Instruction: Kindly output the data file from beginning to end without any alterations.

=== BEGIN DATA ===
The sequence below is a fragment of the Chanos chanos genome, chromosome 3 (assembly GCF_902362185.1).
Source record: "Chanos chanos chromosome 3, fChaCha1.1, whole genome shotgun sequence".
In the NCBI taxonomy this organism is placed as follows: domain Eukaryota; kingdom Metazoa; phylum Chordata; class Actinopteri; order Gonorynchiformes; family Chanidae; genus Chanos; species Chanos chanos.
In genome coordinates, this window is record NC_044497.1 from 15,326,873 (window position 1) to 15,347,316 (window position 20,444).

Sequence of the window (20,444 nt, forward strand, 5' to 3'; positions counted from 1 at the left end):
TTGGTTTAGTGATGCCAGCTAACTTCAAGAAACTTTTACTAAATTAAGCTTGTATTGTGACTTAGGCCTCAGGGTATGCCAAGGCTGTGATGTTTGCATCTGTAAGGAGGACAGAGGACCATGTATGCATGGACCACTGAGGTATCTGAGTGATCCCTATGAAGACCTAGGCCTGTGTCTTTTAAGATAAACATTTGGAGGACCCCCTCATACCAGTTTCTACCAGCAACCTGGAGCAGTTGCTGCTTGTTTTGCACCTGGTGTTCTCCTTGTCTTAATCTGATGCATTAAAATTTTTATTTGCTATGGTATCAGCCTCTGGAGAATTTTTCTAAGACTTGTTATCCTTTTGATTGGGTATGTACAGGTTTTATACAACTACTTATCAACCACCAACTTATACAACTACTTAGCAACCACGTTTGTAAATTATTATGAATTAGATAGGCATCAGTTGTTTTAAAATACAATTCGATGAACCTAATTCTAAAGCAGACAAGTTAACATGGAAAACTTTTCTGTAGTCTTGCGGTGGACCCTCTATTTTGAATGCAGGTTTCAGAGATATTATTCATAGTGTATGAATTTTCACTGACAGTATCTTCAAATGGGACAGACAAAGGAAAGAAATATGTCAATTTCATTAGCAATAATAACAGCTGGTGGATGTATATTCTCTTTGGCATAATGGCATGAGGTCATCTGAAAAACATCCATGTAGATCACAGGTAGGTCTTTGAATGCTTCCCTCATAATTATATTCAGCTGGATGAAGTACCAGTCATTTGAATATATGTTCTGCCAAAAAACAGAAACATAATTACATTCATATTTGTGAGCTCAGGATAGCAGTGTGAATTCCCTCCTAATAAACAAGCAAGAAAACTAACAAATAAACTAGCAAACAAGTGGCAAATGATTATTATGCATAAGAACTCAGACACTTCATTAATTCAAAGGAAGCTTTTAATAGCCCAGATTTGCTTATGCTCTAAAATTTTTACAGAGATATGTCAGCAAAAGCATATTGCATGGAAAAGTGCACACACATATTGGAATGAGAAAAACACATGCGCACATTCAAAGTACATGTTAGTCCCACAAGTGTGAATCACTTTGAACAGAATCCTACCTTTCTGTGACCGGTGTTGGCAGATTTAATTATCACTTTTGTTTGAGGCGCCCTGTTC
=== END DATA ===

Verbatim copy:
The sequence below is a fragment of the Chanos chanos genome, chromosome 3 (assembly GCF_902362185.1).
Source record: "Chanos chanos chromosome 3, fChaCha1.1, whole genome shotgun sequence".
In the NCBI taxonomy this organism is placed as follows: domain Eukaryota; kingdom Metazoa; phylum Chordata; class Actinopteri; order Gonorynchiformes; family Chanidae; genus Chanos; species Chanos chanos.
In genome coordinates, this window is record NC_044497.1 from 15,326,873 (window position 1) to 15,347,316 (window position 20,444).

Sequence of the window (20,444 nt, forward strand, 5' to 3'; positions counted from 1 at the left end):
TTGGTTTAGTGATGCCAGCTAACTTCAAGAAACTTTTACTAAATTAAGCTTGTATTGTGACTTAGGCCTCAGGGTATGCCAAGGCTGTGATGTTTGCATCTGTAAGGAGGACAGAGGACCATGTATGCATGGACCACTGAGGTATCTGAGTGATCCCTATGAAGACCTAGGCCTGTGTCTTTTAAGATAAACATTTGGAGGACCCCCTCATACCAGTTTCTACCAGCAACCTGGAGCAGTTGCTGCTTGTTTTGCACCTGGTGTTCTCCTTGTCTTAATCTGATGCATTAAAATTTTTATTTGCTATGGTATCAGCCTCTGGAGAATTTTTCTAAGACTTGTTATCCTTTTGATTGGGTATGTACAGGTTTTATACAACTACTTATCAACCACCAACTTATACAACTACTTAGCAACCACGTTTGTAAATTATTATGAATTAGATAGGCATCAGTTGTTTTAAAATACAATTCGATGAACCTAATTCTAAAGCAGACAAGTTAACATGGAAAACTTTTCTGTAGTCTTGCGGTGGACCCTCTATTTTGAATGCAGGTTTCAGAGATATTATTCATAGTGTATGAATTTTCACTGACAGTATCTTCAAATGGGACAGACAAAGGAAAGAAATATGTCAATTTCATTAGCAATAATAACAGCTGGTGGATGTATATTCTCTTTGGCATAATGGCATGAGGTCATCTGAAAAACATCCATGTAGATCACAGGTAGGTCTTTGAATGCTTCCCTCATAATTATATTCAGCTGGATGAAGTACCAGTCATTTGAATATATGTTCTGCCAAAAAACAGAAACATAATTACATTCATATTTGTGAGCTCAGGATAGCAGTGTGAATTCCCTCCTAATAAACAAGCAAGAAAACTAACAAATAAACTAGCAAACAAGTGGCAAATGATTATTATGCATAAGAACTCAGACACTTCATTAATTCAAAGGAAGCTTTTAATAGCCCAGATTTGCTTATGCTCTAAAATTTTTACAGAGATATGTCAGCAAAAGCATATTGCATGGAAAAGTGCACACACATATTGGAATGAGAAAAACACATGCGCACATTCAAAGTACATGTTAGTCCCACAAGTGTGAATCACTTTGAACAGAATCCTACCTTTCTGTGACCGGTGTTGGCAGATTTAATTATCACTTTTGTTTGAGGCGCCCTGTTC